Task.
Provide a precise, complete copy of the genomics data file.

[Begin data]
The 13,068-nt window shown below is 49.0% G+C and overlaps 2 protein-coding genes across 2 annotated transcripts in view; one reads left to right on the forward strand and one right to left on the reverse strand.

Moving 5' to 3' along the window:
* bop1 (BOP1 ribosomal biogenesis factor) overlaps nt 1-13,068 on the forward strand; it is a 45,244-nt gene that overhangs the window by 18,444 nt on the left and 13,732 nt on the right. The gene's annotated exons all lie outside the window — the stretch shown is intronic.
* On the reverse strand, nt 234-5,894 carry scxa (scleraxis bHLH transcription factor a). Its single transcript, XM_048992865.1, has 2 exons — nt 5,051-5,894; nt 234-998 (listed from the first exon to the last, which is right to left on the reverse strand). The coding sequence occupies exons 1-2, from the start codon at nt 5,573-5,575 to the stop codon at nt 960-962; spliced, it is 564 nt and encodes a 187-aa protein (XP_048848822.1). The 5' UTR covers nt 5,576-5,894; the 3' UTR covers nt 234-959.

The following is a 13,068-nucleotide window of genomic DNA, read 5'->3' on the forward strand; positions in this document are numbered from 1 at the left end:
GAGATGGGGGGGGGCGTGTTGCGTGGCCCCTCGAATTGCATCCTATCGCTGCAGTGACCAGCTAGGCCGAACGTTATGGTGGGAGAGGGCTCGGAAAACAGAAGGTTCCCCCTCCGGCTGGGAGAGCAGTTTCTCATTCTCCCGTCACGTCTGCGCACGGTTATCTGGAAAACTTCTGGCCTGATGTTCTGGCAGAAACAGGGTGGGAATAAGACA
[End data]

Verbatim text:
The 13,068-nt window shown below is 49.0% G+C and overlaps 2 protein-coding genes across 2 annotated transcripts in view; one reads left to right on the forward strand and one right to left on the reverse strand.

Moving 5' to 3' along the window:
* bop1 (BOP1 ribosomal biogenesis factor) overlaps nt 1-13,068 on the forward strand; it is a 45,244-nt gene that overhangs the window by 18,444 nt on the left and 13,732 nt on the right. The gene's annotated exons all lie outside the window — the stretch shown is intronic.
* On the reverse strand, nt 234-5,894 carry scxa (scleraxis bHLH transcription factor a). Its single transcript, XM_048992865.1, has 2 exons — nt 5,051-5,894; nt 234-998 (listed from the first exon to the last, which is right to left on the reverse strand). The coding sequence occupies exons 1-2, from the start codon at nt 5,573-5,575 to the stop codon at nt 960-962; spliced, it is 564 nt and encodes a 187-aa protein (XP_048848822.1). The 5' UTR covers nt 5,576-5,894; the 3' UTR covers nt 234-959.

The following is a 13,068-nucleotide window of genomic DNA, read 5'->3' on the forward strand; positions in this document are numbered from 1 at the left end:
GAGATGGGGGGGGGCGTGTTGCGTGGCCCCTCGAATTGCATCCTATCGCTGCAGTGACCAGCTAGGCCGAACGTTATGGTGGGAGAGGGCTCGGAAAACAGAAGGTTCCCCCTCCGGCTGGGAGAGCAGTTTCTCATTCTCCCGTCACGTCTGCGCACGGTTATCTGGAAAACTTCTGGCCTGATGTTCTGGCAGAAACAGGGTGGGAATAAGACA